# What is Wiki?

A wiki is a collaborative software program that allows users to add or edit content on a Web page without having to know HMTL or programming languages. Most commonly, the term wiki refers to a Web page that can be revised by anyone.

Creating and editing wikis are very simple; all that is required is Internet access and a browser. Wikis are very similar to working with a word processing program, or writing emails or blogs.

# Wiki History

The most famous wiki is called Wikipedia , a massive online encyclopedia. Wikipedia has become so successful that it is like a result of a Google search.

The first wiki was created by Ward Cunningham in 1995. His WikiWikiWeb let software developers create a library of “software patterns.” The name “Wiki” was inspired by the Hawaiian word wiki or wiki-wiki, which means “quick”.

# Open Environment and Living Document

Wiki’s are designed to provide an open environment for anyone to contribute content. For example, any visitor to Wikipedia can edit any page or create a new one. Wikis are living documents because they can be revised over time as that particular topic grows and changes.

Many people have never spent much time with an active wiki community before. Because all the content is user submitted and maintained, the idea that anyone can edit any page at any time and do so with complete anonymity can be unsettling. The important thing to remember is that because content is easily editable, many revisions are possible in a short amount of time to refine and grow the knowledge while also verify it’s contents by peers.

While most people are good sports about providing accurate information, wikis do have a history feature in case something goes wrong. The history feature allows users to go back to a previous version. Follow the link below for more information about wiki history.

### Page History

All editable pages have an associated page history.

# Community and Collaboration

The heart of any wiki is its community and the community’s ability to work together.

Virtually any topic in an active community can support a wiki. It is now common to see wikis used inside corporations and organizations.

For example: A large corporation is using an internally developed software application to manage its clients. Employees use this software to enter and access data. The program is ten years old, has never been documented very well and training is done by word of mouth.

This type of environment is perfect for a wiki. Employees using the software can build their own documentation and then build on each other’s. Each time someone learns something new about the software, they can input a sentence or two into the wiki to let other employees see what they learned. Over time, the employees will build a complete documentation set for the entire application.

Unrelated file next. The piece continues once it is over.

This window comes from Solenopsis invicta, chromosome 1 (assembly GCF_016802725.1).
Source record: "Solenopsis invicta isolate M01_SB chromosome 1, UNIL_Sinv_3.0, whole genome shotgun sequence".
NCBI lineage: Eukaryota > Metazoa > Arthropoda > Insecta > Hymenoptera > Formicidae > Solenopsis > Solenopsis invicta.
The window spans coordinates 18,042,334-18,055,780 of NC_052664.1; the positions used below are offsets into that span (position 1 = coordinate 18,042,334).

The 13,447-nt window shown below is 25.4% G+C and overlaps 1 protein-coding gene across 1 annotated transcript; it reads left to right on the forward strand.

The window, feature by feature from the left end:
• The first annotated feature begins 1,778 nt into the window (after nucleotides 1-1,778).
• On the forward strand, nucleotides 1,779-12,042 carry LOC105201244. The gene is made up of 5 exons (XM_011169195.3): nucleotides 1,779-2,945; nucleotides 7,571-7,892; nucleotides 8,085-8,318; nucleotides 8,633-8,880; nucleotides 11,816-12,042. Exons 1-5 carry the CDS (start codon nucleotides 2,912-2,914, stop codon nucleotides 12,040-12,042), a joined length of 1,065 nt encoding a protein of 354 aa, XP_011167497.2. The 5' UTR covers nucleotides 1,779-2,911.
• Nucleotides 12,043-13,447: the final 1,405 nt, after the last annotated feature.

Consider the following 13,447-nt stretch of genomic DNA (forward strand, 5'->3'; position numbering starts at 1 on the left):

It is quite likely that wikis and other community-based efforts will grow rapidly as people become familiar and more comfortable with the concept.

# Wiki vs. Blog vs. Forum

### Wikis

In the simplest form, wikis (i.e. a visitor-edited resource such as an encyclopedia) can be imagined as a repository of easily editable website pages. Wikis can be used for a variety of purposes like documentation, knowledge management or just a team repository of information.

### Blogs

Weblogs or blogs (i.e. a diary or news column type of page display) are online journals maintained by a person or a team with regular updates. They are typically meant for general consumption and are arranged in a chronological manner with the most recent blog posts on the top. Blog posts can also have the provision for readers to leave comments. Blogs are usually more informal and chatty.

### Forum

Discussion Forums (i.e. a message Board or bulletin board program that allows people to start new topics or respond to existing ones.) can be simply thought of as an area where people would like to initiate a topic or idea so people can start commenting and collaborating. The initial idea/topic may be just a single line or a complete descriptive paragraph. But they essentially differ from Wiki pages in the sense that the comments are an integral part of the discussion thread.

# Formatting

Formatting in a Wiki is very similar to formatting in a word processing program or in an email. Styles such as bold, italics, headings, etc. can be added using Wiki Markup.

For normal paragraphs of text, simply type the text separating each paragraph by a blank line. For features such as: headings, lists, italics, bold, etc., special character combinations are required before and after the text. For example, placing two equals signs at the beginning and at the end of a line (”==”), creates a heading. This is similar to selecting text in an email and then clicking the bold icon. Familiarity with HTML markup is a plus, as Wiki markup follows the same style. For example, the following with produce the same header:

HTML:  <h2> This is a secondary header </h2>

Wiki:  == This is a secondary header ==


In other words, wiki is a simpler way to write HTML code and implement more complex features with macros without requiring programming skills.

### Wiki formatting

Wiki markup is a core feature for wiki pages.

### Wiki HTML

The wiki supports inserting HTML into any wiki context.

### Wiki Macros

A macro inserts dynamic HTML data.

### Wiki Math

The Wiki supports math formulas with the help of LaTeX markup.

### Wiki Page Names

Wiki page names commonly use the CamelCase convention.